It's hard not to appreciate the scene in the aftermath of the Ann Romney versus Hilary Rosen mommy wars dustup: Republicans scrambling over themselves to voice shocked feminism, and the Democrats scrambling over themselves to smooth over a gaff that offended women – and then making the assertion that the whole thing doesn’t really matter that much anyhow.
But I also wonder if all sides might be missing a big point.
The Obama camp is sticking up for stay-at-home-mom Ms. Romney, whose husband the president is likely to be running against in November elections: Michelle Obama tweeted yesterday that “Every mother works hard, and every woman deserves to be respected.” President Obama said the comment by Ms. Rosen, a Democratic strategist that Romney had "never worked a day in her life" was "the wrong thing to say." The president's strategist David Axlrod tweeted that he was "disappointed" with Rosen's "inappropriate and offensive" words. Rosen even apologized, saying she was sorry if she had offended people and asking to "declare peace in this phony war and go back to focus on the substance."
I don't write much about politics – don't really want to. And sure, in the grand scheme of the presidential landscape (hello North Korean nuclear program!), perhaps Rosen is correct – the mommy wars should not, probably, be given too much weight.
But it’s hard to stomach the idea that this issue doesn’t have substance.
Since we first wrote about this yesterday, I’ve been thinking a lot about one of Rosen’s Tweets – one she wrote before the grand apology. Read it, and see if you catch the missing link: the people behind the women who work out of the home - the childcare providers.
“When I said @AC360 Ann Romney never worked I meant she never had to care for her kids AND earn a paycheck like MOST American women! #Truth.”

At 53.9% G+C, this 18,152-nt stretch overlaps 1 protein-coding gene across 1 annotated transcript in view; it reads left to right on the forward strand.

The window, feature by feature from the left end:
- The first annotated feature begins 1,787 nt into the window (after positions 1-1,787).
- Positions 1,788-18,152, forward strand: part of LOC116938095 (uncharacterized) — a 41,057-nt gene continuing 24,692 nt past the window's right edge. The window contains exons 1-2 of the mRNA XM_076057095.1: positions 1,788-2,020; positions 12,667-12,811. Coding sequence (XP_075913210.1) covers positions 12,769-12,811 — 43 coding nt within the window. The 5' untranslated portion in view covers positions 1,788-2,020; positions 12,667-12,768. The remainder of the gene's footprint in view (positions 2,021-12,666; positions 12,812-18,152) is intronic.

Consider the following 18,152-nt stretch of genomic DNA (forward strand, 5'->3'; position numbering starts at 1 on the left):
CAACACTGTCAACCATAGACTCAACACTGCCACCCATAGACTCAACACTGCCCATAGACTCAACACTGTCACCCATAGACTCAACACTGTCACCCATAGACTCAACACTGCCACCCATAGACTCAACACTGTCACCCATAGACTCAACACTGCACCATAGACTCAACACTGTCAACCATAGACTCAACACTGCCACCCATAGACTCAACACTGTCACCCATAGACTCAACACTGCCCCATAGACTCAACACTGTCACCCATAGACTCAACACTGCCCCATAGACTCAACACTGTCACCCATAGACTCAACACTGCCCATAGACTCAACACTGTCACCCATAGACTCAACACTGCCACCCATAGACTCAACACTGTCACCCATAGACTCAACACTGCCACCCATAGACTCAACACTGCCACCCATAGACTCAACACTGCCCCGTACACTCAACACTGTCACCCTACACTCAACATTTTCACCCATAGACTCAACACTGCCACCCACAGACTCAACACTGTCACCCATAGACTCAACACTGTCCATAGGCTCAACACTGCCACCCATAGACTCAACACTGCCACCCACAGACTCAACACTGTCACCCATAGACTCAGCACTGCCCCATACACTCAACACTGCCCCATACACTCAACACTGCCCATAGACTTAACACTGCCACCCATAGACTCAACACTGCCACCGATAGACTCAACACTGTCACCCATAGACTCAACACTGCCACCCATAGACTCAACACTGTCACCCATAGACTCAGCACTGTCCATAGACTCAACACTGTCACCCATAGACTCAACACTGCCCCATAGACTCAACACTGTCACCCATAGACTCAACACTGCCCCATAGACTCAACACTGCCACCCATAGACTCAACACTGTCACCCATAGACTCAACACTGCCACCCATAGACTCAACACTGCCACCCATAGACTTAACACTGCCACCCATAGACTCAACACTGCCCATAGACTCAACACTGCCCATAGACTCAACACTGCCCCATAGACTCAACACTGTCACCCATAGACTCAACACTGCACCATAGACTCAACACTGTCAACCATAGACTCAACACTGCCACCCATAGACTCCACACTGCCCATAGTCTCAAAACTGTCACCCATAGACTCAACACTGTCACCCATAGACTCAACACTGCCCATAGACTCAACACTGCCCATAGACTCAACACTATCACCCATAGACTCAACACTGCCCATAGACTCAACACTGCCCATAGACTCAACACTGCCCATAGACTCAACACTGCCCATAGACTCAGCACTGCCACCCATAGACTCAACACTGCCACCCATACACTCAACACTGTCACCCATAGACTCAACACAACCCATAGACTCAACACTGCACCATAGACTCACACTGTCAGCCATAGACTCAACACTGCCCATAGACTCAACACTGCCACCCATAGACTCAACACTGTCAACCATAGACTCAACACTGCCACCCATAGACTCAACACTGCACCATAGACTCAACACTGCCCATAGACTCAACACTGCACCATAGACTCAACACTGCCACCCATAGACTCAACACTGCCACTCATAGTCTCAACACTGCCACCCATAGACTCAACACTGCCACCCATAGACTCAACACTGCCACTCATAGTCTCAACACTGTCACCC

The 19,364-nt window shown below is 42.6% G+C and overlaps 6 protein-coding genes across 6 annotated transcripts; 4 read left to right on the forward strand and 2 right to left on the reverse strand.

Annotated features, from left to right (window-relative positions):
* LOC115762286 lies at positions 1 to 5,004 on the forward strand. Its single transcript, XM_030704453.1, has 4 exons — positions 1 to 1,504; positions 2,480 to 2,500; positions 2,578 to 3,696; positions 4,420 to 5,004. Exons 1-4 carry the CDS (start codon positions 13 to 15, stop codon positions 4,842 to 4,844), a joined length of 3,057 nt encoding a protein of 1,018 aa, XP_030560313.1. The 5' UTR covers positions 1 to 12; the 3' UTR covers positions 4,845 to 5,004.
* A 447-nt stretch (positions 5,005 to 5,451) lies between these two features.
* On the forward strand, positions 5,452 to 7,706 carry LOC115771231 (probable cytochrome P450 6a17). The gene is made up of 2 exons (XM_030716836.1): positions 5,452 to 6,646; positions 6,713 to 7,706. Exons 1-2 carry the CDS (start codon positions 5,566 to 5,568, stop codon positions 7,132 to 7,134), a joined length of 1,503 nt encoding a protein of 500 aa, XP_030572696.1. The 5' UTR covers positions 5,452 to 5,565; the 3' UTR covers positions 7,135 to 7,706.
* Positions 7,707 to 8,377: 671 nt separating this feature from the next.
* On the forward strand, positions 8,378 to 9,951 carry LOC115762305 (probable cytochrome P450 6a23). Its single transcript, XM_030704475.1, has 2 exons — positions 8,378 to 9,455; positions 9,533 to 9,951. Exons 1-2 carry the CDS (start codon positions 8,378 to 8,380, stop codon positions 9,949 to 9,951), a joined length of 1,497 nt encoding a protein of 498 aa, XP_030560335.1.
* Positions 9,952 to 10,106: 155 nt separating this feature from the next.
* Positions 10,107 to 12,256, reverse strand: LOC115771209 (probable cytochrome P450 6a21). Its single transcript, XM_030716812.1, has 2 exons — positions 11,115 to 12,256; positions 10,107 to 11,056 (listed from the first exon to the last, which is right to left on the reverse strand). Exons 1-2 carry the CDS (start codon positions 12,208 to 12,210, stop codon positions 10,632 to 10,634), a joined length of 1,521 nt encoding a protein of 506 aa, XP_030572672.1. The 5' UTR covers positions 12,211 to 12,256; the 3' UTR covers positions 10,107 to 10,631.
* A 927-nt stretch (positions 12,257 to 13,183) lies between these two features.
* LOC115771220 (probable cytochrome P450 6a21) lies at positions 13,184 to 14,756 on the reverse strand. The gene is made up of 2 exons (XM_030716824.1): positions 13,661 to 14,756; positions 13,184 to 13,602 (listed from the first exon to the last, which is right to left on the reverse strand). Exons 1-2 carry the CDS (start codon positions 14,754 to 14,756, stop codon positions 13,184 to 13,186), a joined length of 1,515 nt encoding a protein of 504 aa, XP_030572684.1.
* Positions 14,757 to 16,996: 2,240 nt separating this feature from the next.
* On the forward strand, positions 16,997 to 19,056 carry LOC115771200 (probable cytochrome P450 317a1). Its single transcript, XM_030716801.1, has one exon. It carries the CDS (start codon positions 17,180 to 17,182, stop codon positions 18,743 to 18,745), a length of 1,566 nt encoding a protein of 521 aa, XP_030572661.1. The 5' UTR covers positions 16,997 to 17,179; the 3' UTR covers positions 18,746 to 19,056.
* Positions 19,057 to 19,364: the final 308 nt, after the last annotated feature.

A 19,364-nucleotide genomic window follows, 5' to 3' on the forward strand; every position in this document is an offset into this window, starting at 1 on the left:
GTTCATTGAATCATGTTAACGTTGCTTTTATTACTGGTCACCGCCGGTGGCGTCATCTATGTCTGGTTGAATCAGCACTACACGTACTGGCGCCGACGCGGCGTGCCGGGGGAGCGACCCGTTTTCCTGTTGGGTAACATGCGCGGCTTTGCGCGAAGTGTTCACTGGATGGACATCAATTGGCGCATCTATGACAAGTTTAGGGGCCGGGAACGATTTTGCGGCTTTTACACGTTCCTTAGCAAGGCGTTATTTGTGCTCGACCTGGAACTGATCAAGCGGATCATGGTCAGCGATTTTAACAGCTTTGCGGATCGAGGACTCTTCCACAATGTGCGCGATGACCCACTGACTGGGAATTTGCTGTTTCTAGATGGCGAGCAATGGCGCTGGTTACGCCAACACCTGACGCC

I’ve decided the reason this tweet has been bothering me is that it ignores another big #Truth: that somebody needs to be taking care of the kids, even when mom goes to work. It’s not like most career moms are bringing baby to the office, or trying to man that conference call or workstation with a toddler scurrying around their ankles.
So while they face a juggle – one that can be incredibly stressful (or rewarding) – it’s not quite fair to characterize “working moms” as having two jobs, while “stay-at-homes” have one. (That whole “second shift” thing, where moms take on housework and childcare at the end of the day, probably happens to everyone – stay-at-homes and career moms alike).
What's missing in Rosen’s argument is the other person (or people) involved in childcare.
That person is invisible. And that, I’d venture, is a problematic – but pretty common – omission. It seems to me that’s pretty reflective of how we, as a society, tend to treat people who take care of our kids.
Recent stories of $100,000-a-year nannies aside, childcare workers are notoriously underpaid. This is true in the United States, where the Bureau of Labor statistics say the median pay of childcare workers is just under $20,000 a year; it is even more glaring elsewhere in the world.
In South Africa, where I lived for a number of years, nannies (or “domestics,” as they were regularly called) often made pennies; last year the South African government announced an increase of the minimum wage for domestic workers up to the equivalent of about $50 a week.
Because if we’re going to talk about parenting, and the social questions involved in raising kids, it’s worth looking at how (and why) we weigh it economically. Because for better or worse, in our world that often equals value.
And how we value kids, I’d say, is an issue for all political parties.